My son’s on the autism spectrum. He’s considered high functioning, but not quite Asperger’s. (Though I guess with the new DSM V, he might technically be removed from officially being ‘autistic,’ but who cares.)
One of the many things that people with autism do is self-stimulate, or stim, though I almost think ‘self-distract’ would be a better description. Stims are activities that a person does to help regulate sensory information. Importantly, I think it’s a response to being overwhelmed by inputs from the senses. Hand flapping and rocking are common stims.
My son, while appearing mostly ‘normal,’ occasionally flaps his hands and hops, but more often screeches when the inputs get to be too much.
A loud dinner conversation results in screeching and peeping. He gets quiet once everyone else stops talking. Sometimes if he gets really agitated, he’ll start hitting (himself or others).
I’ve known him for so long (his whole life *chuckle*) that I don’t even see these things as unusual anymore. I’m always a little stunned to hang out with a ‘normal’ nine-year-old and see that they don’t do any of these things.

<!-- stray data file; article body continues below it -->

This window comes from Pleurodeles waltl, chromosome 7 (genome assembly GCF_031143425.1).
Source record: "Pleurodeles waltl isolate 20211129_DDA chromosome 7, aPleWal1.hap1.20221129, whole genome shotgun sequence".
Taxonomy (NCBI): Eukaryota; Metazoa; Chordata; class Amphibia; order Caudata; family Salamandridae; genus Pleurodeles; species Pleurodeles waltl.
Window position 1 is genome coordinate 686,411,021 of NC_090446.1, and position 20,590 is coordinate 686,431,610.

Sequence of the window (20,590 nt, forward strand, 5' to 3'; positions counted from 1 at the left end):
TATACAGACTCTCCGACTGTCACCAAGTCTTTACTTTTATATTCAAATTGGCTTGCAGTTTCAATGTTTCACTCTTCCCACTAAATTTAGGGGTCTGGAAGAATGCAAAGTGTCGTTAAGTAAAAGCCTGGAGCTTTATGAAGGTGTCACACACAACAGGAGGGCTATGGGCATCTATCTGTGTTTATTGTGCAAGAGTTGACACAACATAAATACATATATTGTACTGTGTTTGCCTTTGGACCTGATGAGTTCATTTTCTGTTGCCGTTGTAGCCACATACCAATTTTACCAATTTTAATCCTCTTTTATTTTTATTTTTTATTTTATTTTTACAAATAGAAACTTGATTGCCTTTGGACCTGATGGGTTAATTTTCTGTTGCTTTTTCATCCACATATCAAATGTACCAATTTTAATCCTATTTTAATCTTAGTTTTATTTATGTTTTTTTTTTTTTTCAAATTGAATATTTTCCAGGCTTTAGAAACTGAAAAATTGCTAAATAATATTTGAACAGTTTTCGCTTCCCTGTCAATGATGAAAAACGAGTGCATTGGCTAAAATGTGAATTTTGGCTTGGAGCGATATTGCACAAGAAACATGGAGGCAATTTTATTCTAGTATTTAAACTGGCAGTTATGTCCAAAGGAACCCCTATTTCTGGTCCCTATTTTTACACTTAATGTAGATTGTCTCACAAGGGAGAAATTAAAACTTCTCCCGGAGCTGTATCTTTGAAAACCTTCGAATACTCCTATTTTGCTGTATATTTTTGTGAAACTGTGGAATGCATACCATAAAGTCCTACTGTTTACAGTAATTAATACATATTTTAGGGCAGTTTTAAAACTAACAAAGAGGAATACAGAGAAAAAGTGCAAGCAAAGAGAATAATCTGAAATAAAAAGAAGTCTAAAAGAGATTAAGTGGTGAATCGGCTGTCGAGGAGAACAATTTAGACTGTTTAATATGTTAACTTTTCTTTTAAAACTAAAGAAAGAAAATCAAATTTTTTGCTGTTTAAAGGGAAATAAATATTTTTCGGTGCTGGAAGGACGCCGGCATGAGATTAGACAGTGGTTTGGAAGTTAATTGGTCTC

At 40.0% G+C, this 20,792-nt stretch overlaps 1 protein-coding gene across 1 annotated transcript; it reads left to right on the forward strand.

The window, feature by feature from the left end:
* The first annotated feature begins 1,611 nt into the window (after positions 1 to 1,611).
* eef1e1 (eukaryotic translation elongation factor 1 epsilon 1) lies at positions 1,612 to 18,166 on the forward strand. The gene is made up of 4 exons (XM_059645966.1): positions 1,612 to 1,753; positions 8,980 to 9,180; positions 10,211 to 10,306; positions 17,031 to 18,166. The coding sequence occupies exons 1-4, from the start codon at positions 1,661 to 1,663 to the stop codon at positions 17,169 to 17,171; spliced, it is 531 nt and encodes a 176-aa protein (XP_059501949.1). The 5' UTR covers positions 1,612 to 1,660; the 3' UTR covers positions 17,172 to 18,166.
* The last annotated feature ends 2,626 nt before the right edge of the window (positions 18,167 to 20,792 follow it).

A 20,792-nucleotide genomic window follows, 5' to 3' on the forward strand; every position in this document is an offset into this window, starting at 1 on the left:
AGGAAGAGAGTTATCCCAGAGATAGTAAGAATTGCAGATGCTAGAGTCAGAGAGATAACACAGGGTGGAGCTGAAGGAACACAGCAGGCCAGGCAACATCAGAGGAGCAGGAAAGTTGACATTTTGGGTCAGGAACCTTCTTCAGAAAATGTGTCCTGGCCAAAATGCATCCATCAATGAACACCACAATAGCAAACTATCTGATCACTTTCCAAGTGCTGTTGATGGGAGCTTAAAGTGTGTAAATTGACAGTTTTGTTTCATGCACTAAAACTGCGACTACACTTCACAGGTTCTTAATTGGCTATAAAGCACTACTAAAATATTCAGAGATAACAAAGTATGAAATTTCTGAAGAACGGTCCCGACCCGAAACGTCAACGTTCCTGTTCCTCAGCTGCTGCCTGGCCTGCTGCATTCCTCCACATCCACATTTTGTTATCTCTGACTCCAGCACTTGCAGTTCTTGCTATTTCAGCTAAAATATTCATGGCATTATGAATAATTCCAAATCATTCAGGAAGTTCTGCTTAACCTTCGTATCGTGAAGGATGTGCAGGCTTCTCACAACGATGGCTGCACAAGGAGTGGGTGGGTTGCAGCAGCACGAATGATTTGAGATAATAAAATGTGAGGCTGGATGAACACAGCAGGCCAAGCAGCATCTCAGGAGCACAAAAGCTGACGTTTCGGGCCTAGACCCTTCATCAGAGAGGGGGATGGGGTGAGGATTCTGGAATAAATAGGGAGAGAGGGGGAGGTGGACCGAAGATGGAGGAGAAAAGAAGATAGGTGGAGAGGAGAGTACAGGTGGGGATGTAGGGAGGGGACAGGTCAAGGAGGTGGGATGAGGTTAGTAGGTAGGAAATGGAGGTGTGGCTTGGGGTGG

Stims vary from person to person. I’d guess that all people engage in them at some level. (Right now I’m wiggling my legs like crazy, for example.) Those on the spectrum need stims to function.
People who don’t deal with autism every day don’t understand stims. Many don’t understand why they can’t just stop. Even I struggle with that sometimes and get very frustrated with my son.
We would all benefit from learning more.
On Thursday, October 17, 2013 (7pm – 9pm EST), there will be a Twitter event celebrating what stims are to those who need them.
Join in the conversation on Twitter using the hashtag #LvngStm.
There will also be a Twitter live chat at #LIASChat.
Go here to learn more and please share this around!